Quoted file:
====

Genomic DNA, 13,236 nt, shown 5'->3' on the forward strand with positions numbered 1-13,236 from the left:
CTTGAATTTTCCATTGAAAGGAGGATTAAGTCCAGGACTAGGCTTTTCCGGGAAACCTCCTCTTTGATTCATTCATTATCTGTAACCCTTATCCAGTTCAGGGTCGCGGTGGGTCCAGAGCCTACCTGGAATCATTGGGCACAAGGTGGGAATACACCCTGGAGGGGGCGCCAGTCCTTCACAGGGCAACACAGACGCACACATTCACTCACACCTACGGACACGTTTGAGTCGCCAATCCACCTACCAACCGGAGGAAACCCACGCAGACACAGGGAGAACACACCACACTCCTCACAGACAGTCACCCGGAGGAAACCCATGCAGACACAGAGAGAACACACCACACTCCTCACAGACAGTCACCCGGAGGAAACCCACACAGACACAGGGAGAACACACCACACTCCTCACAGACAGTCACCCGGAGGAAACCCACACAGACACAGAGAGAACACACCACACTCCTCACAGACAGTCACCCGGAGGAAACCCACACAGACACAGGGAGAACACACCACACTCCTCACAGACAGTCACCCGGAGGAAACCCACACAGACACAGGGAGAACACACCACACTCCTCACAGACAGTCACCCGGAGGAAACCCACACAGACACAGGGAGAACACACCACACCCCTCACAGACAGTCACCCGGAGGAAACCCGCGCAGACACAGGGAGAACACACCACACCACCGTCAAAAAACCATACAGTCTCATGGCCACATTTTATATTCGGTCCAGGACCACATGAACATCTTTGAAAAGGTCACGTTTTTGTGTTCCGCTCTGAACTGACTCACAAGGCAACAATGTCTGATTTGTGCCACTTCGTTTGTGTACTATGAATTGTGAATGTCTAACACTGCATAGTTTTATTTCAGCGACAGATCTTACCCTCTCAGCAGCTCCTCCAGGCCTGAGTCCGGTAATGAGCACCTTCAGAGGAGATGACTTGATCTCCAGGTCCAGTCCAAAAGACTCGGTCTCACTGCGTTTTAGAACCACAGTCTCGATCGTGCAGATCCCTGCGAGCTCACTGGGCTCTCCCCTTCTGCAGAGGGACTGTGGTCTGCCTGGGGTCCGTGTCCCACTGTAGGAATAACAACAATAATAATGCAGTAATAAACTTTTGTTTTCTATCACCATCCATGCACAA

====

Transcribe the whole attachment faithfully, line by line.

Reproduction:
Genomic DNA, 13,236 nt, shown 5'->3' on the forward strand with positions numbered 1-13,236 from the left:
CTTGAATTTTCCATTGAAAGGAGGATTAAGTCCAGGACTAGGCTTTTCCGGGAAACCTCCTCTTTGATTCATTCATTATCTGTAACCCTTATCCAGTTCAGGGTCGCGGTGGGTCCAGAGCCTACCTGGAATCATTGGGCACAAGGTGGGAATACACCCTGGAGGGGGCGCCAGTCCTTCACAGGGCAACACAGACGCACACATTCACTCACACCTACGGACACGTTTGAGTCGCCAATCCACCTACCAACCGGAGGAAACCCACGCAGACACAGGGAGAACACACCACACTCCTCACAGACAGTCACCCGGAGGAAACCCATGCAGACACAGAGAGAACACACCACACTCCTCACAGACAGTCACCCGGAGGAAACCCACACAGACACAGGGAGAACACACCACACTCCTCACAGACAGTCACCCGGAGGAAACCCACACAGACACAGAGAGAACACACCACACTCCTCACAGACAGTCACCCGGAGGAAACCCACACAGACACAGGGAGAACACACCACACTCCTCACAGACAGTCACCCGGAGGAAACCCACACAGACACAGGGAGAACACACCACACTCCTCACAGACAGTCACCCGGAGGAAACCCACACAGACACAGGGAGAACACACCACACCCCTCACAGACAGTCACCCGGAGGAAACCCGCGCAGACACAGGGAGAACACACCACACCACCGTCAAAAAACCATACAGTCTCATGGCCACATTTTATATTCGGTCCAGGACCACATGAACATCTTTGAAAAGGTCACGTTTTTGTGTTCCGCTCTGAACTGACTCACAAGGCAACAATGTCTGATTTGTGCCACTTCGTTTGTGTACTATGAATTGTGAATGTCTAACACTGCATAGTTTTATTTCAGCGACAGATCTTACCCTCTCAGCAGCTCCTCCAGGCCTGAGTCCGGTAATGAGCACCTTCAGAGGAGATGACTTGATCTCCAGGTCCAGTCCAAAAGACTCGGTCTCACTGCGTTTTAGAACCACAGTCTCGATCGTGCAGATCCCTGCGAGCTCACTGGGCTCTCCCCTTCTGCAGAGGGACTGTGGTCTGCCTGGGGTCCGTGTCCCACTGTAGGAATAACAACAATAATAATGCAGTAATAAACTTTTGTTTTCTATCACCATCCATGCACAA